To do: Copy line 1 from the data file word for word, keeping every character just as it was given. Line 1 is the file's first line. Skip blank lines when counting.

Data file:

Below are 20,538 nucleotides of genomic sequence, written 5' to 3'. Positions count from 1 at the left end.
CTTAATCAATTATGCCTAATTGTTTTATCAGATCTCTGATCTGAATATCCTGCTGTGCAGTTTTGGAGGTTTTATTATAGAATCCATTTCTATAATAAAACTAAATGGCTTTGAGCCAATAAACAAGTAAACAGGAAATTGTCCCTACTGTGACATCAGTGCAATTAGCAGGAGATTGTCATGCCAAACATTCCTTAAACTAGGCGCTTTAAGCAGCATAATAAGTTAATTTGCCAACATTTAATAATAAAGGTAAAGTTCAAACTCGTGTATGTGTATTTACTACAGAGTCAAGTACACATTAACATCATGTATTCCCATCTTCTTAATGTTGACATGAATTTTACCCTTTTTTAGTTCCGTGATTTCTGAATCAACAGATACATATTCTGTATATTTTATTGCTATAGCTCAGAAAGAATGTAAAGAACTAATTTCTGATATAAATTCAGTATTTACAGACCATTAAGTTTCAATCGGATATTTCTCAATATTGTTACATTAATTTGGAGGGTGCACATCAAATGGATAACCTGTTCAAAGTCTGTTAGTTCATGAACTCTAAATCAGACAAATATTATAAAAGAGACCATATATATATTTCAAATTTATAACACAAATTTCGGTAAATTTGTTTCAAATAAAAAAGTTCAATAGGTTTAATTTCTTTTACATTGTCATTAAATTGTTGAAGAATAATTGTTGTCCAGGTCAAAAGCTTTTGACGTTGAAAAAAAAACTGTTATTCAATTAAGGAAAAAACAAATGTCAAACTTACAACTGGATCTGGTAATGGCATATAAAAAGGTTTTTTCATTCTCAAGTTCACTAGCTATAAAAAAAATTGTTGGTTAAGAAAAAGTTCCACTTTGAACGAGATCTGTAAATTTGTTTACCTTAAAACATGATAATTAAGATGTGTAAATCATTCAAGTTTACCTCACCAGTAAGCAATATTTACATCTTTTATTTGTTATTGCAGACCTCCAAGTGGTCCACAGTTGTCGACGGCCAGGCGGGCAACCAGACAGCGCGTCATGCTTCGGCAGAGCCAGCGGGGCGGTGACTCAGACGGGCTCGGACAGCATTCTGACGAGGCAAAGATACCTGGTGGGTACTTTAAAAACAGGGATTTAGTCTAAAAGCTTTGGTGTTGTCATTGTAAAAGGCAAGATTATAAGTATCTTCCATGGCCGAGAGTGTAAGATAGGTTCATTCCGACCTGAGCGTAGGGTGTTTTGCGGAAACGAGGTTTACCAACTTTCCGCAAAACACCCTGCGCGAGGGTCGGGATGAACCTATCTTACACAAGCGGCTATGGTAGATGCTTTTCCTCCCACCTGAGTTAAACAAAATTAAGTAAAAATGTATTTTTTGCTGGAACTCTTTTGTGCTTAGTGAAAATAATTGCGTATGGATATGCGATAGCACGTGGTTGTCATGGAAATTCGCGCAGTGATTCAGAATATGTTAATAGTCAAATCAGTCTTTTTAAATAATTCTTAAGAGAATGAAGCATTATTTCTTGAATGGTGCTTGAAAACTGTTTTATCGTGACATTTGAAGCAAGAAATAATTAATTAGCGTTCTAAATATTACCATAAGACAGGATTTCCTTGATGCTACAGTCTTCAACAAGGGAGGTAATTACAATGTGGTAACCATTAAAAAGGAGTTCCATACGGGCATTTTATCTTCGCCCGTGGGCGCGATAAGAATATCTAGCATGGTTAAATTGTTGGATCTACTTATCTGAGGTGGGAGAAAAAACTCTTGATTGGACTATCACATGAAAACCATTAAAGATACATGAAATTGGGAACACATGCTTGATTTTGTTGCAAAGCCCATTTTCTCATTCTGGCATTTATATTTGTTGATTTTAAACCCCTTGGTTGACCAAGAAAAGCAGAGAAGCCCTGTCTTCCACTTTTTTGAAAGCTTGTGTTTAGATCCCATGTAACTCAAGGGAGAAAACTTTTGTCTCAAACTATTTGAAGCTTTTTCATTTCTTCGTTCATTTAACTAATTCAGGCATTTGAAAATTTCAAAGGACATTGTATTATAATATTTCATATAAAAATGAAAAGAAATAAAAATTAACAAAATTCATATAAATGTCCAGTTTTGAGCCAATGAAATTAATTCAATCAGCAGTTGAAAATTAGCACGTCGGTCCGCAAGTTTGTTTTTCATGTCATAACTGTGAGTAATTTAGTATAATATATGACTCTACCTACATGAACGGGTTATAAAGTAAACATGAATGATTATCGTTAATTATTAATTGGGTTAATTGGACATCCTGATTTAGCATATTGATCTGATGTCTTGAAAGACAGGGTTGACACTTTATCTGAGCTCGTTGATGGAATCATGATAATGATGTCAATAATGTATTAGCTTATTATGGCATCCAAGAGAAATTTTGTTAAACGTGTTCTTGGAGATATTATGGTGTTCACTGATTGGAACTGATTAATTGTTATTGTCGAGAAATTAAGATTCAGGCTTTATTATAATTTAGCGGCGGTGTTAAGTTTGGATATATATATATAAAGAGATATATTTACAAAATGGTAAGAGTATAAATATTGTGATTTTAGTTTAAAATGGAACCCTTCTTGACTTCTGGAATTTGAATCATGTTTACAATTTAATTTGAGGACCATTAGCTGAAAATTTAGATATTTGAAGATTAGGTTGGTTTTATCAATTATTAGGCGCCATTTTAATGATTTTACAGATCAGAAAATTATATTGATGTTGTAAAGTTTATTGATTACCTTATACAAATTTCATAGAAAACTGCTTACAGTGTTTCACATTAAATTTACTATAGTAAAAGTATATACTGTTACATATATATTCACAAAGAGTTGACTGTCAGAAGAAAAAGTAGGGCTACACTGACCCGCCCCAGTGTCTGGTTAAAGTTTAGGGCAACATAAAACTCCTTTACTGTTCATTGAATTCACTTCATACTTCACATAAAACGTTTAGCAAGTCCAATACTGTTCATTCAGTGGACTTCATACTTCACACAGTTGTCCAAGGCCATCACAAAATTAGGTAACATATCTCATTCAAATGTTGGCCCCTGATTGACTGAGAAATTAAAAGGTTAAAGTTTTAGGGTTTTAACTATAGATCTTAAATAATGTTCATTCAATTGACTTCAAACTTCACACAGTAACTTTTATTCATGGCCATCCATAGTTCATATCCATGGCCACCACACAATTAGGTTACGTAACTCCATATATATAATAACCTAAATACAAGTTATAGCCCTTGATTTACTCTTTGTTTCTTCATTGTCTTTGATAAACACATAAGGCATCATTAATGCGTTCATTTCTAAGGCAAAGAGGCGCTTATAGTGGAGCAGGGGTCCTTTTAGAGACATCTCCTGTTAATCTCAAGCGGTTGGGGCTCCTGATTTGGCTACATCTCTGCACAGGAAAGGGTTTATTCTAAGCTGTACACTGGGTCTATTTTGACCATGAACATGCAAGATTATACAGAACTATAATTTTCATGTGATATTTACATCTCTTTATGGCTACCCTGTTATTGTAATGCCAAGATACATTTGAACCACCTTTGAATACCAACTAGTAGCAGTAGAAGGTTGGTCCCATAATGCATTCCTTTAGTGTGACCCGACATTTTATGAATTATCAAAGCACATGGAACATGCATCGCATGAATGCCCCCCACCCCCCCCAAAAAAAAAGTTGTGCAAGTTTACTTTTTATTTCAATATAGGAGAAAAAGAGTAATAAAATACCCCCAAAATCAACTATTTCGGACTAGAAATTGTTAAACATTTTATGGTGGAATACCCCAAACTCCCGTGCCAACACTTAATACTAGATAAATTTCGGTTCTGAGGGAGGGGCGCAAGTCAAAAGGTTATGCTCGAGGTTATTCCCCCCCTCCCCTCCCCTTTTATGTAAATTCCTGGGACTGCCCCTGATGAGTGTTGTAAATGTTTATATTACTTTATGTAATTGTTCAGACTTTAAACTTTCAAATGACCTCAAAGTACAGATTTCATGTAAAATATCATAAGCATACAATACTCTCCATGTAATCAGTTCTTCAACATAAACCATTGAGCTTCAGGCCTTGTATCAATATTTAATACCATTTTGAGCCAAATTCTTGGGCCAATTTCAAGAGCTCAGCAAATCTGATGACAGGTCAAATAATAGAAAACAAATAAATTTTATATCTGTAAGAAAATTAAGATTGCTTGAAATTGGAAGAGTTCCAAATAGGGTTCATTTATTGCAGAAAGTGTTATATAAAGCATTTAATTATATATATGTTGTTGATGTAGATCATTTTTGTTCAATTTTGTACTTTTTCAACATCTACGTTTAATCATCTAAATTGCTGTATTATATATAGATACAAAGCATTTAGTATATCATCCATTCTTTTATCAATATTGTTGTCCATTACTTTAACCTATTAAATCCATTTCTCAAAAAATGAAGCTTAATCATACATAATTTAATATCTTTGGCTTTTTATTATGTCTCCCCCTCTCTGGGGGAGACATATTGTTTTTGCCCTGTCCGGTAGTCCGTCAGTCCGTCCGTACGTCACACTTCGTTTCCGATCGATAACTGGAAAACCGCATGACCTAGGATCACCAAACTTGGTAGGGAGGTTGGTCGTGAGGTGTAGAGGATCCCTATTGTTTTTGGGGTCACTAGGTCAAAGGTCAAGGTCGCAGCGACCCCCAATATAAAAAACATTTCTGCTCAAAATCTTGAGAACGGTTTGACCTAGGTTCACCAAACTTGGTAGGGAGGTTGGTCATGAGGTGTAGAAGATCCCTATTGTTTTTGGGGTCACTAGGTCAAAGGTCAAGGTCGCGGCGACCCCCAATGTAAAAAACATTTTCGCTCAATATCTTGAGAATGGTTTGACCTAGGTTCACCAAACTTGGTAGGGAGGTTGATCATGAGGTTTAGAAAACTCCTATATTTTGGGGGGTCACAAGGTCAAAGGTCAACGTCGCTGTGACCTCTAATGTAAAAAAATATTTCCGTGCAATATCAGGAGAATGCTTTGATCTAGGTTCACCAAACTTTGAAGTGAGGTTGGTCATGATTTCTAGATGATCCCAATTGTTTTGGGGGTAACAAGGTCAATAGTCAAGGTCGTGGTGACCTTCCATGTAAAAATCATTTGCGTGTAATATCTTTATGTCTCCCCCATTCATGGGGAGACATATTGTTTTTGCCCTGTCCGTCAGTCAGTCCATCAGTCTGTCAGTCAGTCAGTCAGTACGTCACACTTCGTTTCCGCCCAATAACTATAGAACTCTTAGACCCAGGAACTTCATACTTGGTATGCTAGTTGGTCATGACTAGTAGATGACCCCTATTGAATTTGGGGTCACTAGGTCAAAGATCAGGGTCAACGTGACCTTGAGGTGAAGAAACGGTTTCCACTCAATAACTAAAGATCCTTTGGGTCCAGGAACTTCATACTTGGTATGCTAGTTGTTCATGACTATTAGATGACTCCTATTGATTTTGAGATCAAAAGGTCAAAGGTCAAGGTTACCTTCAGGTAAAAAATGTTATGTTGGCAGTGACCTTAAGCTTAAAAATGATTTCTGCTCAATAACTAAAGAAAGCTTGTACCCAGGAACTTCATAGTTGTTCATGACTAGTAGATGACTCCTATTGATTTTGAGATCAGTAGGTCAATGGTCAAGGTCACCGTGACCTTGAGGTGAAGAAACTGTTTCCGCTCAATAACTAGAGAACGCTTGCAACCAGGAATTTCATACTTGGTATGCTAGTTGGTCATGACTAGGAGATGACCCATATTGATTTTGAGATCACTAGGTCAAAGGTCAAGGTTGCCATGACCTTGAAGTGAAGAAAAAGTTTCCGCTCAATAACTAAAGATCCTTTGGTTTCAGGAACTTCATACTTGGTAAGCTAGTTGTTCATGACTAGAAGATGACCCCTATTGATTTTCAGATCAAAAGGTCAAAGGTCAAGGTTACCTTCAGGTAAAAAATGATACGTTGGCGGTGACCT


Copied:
Below are 20,538 nucleotides of genomic sequence, written 5' to 3'. Positions count from 1 at the left end.